Wolfinger and Rosenstone: Who votes
From WikiSummary, the Free Social Science Summary Database
- Congress: Elections
- Congress: Parties
- Ideological Traditions
- Voter Sophistication
- Voter Turnout
- The Calculus of Voting: Is it Rational?
- Who Votes
- Trends in Turnout
- Mobilization and Social Networks
- Habit Formation
- Prospect Theory
Wolfinger and Rosenstone. 1980. Who votes?. New Haven: Yale University Press.
Although voters have different demographic characteristics than non-voters, they have similar public policy attitudes. The key demographic difference between voters and nonvoters is education, followed by age. Other variables have little influence. (Marriage, registration laws, race, income all matter, but not much). Significantly, however, voters and nonvoters seem to have similar policy attitudes and similar partisanship/ideology (though conservatives have a slight edge).
- Education: The standard reasons (provides more information, ability to figure out how to register/vote, civic virtues)
- Age: Life experience increases your information.
- Registration laws: The change from most strict to most lenient adds 8-9% to registration (possible endogeneity?)
- Marriage (slight effect)
- Occupation (affects interests)
- Government (especially appointed) jobs
- Farmers: Farm subsidies are a huge incentive
- Sample: Census data from 1972 and 1974 (80,000 respondents). (They had to sample the sample in order to get manageable chunks of data.)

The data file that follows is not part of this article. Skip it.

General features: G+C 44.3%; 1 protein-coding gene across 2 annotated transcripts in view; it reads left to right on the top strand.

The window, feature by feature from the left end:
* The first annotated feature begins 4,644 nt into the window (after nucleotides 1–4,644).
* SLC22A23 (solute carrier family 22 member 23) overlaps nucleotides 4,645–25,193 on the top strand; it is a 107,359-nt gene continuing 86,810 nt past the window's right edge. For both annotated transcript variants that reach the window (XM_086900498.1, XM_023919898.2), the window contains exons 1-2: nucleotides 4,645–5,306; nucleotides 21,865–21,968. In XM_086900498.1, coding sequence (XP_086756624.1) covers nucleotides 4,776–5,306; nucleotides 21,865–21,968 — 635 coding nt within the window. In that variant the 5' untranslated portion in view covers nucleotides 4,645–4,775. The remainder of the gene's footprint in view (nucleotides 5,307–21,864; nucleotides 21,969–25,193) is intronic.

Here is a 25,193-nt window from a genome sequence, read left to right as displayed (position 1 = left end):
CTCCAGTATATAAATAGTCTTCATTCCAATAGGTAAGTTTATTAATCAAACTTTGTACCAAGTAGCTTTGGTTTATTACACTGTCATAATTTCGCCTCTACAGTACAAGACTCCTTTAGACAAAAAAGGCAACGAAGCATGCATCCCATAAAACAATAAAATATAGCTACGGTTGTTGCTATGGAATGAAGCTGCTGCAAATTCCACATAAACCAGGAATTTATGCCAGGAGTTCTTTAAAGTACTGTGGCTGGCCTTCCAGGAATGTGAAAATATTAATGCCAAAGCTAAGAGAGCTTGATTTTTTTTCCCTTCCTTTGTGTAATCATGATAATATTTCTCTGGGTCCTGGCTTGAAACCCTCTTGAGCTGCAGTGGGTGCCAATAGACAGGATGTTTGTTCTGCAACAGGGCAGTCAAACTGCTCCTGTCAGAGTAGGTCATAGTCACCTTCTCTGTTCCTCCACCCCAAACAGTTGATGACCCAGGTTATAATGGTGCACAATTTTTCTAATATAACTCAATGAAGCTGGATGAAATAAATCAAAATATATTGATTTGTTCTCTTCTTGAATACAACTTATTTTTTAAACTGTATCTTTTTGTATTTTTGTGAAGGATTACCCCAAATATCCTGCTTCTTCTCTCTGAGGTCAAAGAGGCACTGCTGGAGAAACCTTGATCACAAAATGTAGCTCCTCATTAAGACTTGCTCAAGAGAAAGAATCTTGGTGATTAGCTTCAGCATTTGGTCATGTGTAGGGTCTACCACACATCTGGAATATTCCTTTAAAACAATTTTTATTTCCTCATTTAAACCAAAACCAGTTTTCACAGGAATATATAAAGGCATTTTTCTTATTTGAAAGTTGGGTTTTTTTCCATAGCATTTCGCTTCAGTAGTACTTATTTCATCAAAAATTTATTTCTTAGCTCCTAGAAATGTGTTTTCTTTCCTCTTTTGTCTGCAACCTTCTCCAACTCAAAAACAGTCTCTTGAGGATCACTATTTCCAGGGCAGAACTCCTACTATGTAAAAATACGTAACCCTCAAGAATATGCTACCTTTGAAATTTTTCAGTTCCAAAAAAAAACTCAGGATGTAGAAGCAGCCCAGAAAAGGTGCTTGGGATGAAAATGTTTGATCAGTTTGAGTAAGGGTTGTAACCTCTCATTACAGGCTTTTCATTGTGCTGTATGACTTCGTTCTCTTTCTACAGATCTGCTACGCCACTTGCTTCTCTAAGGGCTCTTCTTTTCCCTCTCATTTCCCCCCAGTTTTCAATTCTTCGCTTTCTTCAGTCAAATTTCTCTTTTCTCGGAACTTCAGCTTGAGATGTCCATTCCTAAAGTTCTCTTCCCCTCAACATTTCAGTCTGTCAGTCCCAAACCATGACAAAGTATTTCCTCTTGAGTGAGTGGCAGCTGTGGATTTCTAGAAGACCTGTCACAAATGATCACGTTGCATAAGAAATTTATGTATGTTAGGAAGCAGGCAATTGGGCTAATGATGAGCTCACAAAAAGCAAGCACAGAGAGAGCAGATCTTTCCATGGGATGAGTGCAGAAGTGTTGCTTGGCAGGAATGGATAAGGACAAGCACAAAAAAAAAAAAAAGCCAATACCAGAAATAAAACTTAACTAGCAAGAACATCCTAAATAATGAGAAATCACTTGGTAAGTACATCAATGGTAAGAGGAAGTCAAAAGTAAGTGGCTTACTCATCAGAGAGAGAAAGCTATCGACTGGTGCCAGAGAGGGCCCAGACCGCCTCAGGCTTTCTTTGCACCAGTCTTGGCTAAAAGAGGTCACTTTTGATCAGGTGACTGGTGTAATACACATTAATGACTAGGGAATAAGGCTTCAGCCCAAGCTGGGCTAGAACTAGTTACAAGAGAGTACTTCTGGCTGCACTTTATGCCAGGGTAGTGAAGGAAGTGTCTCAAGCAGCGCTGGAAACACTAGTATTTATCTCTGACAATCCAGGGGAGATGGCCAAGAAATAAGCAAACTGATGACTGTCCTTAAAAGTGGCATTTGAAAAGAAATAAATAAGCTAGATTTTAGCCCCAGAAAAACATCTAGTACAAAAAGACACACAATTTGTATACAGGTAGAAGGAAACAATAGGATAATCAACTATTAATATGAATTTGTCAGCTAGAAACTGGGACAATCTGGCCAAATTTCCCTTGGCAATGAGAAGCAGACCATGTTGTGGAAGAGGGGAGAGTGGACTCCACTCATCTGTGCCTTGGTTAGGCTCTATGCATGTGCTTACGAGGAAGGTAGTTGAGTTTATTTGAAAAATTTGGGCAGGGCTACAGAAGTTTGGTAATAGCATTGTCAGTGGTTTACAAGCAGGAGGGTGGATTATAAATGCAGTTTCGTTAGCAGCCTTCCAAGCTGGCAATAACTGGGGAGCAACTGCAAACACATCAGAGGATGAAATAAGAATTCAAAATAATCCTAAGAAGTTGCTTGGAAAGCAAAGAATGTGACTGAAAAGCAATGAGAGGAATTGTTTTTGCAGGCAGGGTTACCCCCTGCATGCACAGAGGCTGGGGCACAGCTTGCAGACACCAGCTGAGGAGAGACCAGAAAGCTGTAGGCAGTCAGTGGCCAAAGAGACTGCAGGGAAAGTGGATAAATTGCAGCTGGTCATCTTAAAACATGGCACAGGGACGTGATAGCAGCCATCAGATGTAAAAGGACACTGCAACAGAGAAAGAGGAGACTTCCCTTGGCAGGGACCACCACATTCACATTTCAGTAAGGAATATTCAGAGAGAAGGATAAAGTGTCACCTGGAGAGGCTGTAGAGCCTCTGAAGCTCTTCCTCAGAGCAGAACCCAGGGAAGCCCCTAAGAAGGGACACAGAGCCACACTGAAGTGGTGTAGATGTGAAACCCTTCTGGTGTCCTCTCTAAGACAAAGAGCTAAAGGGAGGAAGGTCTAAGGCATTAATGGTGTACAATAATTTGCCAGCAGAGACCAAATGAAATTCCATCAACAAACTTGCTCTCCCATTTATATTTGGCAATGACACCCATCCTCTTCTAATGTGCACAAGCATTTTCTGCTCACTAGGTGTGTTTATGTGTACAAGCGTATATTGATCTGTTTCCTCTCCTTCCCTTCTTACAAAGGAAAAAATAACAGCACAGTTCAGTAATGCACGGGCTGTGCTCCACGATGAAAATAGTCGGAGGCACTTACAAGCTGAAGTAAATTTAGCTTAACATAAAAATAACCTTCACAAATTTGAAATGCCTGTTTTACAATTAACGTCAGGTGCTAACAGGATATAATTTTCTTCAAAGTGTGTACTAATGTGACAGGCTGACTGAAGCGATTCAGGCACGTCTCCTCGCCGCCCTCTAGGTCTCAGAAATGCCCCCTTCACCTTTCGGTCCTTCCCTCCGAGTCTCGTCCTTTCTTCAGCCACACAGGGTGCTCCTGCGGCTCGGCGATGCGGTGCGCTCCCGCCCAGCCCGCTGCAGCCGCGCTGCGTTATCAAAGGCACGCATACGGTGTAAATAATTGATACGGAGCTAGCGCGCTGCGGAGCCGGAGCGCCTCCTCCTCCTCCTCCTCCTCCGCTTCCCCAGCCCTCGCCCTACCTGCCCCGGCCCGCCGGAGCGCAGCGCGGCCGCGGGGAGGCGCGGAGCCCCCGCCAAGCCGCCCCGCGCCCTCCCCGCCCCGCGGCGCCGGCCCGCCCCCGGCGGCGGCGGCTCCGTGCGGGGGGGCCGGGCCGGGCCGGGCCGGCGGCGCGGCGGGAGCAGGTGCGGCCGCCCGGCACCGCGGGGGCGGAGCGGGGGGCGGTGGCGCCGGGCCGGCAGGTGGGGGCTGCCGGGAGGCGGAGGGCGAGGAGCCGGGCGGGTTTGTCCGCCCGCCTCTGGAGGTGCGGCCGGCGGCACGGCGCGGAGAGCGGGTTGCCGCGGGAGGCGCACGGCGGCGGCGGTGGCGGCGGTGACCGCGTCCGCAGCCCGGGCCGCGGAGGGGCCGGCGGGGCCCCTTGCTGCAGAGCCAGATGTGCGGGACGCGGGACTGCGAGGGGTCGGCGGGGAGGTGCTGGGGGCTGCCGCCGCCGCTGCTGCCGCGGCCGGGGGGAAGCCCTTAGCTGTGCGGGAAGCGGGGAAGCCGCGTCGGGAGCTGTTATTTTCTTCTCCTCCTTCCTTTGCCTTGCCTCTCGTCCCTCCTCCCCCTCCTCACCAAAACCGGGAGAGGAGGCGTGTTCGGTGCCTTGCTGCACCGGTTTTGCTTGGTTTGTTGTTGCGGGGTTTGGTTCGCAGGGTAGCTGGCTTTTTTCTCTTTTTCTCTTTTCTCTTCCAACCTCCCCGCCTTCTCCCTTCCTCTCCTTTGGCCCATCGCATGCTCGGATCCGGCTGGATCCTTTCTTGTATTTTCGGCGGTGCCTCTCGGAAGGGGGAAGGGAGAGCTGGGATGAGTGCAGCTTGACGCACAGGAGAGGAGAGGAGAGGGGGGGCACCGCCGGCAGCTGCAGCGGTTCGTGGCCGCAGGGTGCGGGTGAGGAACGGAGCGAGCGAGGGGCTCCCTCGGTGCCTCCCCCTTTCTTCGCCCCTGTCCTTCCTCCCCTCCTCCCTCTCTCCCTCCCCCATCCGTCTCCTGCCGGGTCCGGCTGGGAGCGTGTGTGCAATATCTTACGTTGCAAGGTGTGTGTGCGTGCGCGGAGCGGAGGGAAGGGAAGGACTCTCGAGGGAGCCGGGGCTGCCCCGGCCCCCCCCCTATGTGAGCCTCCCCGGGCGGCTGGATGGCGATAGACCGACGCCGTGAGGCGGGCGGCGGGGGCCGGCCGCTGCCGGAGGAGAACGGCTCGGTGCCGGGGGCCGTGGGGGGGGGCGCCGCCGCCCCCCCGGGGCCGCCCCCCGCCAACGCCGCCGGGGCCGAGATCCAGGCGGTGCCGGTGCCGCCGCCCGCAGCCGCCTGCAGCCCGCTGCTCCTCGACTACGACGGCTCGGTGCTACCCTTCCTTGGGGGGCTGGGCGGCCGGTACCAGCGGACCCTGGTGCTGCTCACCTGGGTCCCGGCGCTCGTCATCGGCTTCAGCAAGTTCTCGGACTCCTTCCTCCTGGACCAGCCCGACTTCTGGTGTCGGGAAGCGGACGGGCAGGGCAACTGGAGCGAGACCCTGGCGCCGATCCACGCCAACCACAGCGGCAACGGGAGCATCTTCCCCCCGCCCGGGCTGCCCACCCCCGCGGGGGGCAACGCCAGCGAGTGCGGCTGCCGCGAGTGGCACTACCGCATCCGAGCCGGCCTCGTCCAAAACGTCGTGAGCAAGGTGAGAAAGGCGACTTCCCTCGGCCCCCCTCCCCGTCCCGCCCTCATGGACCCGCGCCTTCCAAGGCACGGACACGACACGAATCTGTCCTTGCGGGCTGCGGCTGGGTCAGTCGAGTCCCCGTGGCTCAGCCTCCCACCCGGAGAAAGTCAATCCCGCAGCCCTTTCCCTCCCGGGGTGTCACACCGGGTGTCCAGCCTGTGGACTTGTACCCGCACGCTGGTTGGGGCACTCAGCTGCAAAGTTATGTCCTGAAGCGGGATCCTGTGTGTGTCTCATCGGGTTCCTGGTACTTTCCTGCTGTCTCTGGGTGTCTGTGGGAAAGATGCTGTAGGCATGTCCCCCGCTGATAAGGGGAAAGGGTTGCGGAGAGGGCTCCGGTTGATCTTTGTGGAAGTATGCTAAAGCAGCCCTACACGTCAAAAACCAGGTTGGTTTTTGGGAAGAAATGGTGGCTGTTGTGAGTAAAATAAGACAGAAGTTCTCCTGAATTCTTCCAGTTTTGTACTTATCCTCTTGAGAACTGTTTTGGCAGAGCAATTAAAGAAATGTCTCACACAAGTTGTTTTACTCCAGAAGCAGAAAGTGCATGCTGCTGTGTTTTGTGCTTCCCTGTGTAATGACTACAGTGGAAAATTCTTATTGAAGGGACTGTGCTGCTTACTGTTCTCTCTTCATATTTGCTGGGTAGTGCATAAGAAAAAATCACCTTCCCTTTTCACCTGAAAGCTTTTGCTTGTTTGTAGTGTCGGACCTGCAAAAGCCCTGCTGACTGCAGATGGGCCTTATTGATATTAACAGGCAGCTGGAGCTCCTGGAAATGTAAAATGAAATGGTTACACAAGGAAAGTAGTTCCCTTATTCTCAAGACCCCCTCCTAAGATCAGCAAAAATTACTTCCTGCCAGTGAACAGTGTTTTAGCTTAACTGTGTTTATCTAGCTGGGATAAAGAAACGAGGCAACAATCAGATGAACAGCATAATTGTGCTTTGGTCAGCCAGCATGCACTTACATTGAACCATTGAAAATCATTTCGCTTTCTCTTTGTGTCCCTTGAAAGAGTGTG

- Downside: There was no political data (other than voting) in the data, only demographic data.
Comments and Criticism
Like Verba and Nie (1972), this study was done before modern computing made it easy to run lots and lots of regressions with tons of controls. For this reason, I am willing to forgive both studies for not controlling for more than one variable in most regressions. I would have liked to have seen all the variables dumped into a single regression at some point, perhap with a few interactions (e.g. education*income), just to see how they all stand up against one another. Wolfinger and Rosenstone's most blatant error in this regard may have been their decision to conclude that blacks vote less than whites without doing the sort of analysis that Verba and Nie did 10 years earlier: controlling for income/education to see whether depressed black turnout was merely an artifact of their lower income and education levels.
The following summaries link (or linked) to this one: